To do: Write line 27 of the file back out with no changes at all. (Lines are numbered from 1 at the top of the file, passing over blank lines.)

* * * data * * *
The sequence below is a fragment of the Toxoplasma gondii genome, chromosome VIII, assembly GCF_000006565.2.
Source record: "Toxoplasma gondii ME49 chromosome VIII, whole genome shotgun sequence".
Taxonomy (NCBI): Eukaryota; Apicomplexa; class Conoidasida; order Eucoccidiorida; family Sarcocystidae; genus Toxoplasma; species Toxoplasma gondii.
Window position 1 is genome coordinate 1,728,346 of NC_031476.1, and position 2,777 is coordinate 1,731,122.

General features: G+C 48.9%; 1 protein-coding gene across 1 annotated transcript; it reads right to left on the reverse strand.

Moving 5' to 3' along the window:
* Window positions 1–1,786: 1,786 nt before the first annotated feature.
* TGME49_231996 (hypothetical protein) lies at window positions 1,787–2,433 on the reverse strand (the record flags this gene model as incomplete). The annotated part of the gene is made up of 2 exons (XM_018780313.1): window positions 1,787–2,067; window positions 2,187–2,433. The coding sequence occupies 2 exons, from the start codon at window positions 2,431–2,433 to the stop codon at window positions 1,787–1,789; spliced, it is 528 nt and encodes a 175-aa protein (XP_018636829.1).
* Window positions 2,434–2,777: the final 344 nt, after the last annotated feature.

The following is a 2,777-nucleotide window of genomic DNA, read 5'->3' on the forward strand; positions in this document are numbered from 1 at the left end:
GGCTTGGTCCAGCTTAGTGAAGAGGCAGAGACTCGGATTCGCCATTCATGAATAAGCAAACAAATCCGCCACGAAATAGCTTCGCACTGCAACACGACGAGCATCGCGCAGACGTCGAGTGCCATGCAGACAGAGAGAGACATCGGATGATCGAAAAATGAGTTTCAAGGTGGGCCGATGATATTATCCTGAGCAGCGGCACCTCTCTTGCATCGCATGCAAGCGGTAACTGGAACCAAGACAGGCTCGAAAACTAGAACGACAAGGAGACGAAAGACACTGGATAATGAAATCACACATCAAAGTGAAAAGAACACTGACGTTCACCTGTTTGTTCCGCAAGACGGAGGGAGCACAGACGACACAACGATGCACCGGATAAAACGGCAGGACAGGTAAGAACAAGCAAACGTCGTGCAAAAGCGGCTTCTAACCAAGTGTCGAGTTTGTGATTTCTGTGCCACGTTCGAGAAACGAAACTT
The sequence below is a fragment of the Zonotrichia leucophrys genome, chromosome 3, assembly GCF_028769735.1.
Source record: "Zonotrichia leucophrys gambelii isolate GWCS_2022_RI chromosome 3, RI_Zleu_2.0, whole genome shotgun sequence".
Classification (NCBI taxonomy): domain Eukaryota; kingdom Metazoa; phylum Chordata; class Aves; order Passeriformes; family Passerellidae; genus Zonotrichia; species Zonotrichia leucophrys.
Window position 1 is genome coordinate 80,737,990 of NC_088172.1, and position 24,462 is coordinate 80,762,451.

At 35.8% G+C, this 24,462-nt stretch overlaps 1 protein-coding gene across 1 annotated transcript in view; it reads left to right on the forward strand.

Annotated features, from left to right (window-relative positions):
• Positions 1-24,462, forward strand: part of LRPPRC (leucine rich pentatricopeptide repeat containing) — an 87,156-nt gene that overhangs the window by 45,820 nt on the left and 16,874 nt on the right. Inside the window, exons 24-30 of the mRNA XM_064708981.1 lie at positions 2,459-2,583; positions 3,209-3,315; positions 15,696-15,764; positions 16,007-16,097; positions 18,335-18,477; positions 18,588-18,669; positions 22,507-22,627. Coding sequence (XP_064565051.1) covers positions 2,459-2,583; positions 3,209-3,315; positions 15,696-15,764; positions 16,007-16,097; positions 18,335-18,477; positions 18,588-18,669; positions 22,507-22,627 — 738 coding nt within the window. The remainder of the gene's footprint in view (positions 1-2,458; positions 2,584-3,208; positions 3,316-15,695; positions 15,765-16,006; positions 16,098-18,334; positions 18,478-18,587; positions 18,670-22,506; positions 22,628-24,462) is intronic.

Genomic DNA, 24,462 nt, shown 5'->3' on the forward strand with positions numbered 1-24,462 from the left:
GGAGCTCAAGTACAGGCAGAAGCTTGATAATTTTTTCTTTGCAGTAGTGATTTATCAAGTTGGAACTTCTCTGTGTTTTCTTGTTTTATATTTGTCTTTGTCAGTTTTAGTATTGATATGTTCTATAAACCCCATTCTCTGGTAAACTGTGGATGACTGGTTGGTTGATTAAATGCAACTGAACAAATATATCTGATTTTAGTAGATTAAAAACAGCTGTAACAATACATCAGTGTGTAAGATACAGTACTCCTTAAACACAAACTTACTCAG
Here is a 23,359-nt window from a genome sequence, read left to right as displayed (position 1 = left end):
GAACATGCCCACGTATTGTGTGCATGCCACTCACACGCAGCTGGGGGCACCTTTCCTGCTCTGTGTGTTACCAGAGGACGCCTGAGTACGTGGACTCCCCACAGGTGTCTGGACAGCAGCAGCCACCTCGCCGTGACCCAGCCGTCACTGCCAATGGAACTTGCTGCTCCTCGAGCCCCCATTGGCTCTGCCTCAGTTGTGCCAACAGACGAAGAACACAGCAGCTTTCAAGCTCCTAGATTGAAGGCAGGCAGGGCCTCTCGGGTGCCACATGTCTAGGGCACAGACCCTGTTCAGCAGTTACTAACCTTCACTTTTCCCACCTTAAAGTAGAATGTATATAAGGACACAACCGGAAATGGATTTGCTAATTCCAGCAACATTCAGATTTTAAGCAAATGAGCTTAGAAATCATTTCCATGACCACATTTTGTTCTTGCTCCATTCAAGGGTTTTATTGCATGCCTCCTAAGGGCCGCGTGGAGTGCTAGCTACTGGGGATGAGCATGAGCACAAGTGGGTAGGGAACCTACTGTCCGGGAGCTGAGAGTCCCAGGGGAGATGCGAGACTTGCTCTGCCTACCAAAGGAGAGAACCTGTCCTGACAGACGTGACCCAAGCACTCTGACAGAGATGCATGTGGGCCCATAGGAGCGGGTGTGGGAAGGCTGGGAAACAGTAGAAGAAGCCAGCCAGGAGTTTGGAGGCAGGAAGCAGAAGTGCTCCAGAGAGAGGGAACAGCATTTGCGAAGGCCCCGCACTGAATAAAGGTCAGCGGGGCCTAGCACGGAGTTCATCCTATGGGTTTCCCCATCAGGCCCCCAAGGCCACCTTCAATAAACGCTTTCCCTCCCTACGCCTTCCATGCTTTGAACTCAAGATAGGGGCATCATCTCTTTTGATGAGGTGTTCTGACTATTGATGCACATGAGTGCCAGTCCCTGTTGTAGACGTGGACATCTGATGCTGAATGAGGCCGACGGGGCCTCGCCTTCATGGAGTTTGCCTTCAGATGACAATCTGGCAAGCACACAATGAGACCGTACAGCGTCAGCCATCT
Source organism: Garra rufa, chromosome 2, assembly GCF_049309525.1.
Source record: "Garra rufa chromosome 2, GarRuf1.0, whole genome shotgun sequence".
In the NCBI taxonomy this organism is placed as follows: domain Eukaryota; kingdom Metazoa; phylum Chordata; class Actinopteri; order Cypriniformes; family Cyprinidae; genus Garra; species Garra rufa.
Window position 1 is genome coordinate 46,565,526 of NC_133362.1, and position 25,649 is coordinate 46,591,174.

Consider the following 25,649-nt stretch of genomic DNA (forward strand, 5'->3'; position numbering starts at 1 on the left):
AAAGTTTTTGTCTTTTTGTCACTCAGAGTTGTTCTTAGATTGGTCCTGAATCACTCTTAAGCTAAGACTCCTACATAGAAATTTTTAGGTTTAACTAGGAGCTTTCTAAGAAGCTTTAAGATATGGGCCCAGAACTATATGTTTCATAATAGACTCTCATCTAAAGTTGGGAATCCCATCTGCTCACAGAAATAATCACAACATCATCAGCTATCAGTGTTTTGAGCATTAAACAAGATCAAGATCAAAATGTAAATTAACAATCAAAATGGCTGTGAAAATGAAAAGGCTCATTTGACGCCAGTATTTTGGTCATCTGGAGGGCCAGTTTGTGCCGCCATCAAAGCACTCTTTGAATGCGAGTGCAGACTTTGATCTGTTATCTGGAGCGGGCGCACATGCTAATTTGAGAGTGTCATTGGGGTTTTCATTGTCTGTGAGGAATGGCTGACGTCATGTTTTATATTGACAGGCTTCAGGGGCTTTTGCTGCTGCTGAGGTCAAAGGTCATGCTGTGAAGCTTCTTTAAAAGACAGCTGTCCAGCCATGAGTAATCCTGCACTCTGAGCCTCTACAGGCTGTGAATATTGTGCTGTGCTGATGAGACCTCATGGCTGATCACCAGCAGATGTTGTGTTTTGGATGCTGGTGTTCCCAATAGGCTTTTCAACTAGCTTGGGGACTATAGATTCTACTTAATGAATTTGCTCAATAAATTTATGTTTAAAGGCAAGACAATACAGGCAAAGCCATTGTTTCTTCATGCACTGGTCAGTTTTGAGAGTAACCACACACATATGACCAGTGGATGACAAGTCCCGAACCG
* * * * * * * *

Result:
Consider the following 25,649-nt stretch of genomic DNA (forward strand, 5'->3'; position numbering starts at 1 on the left):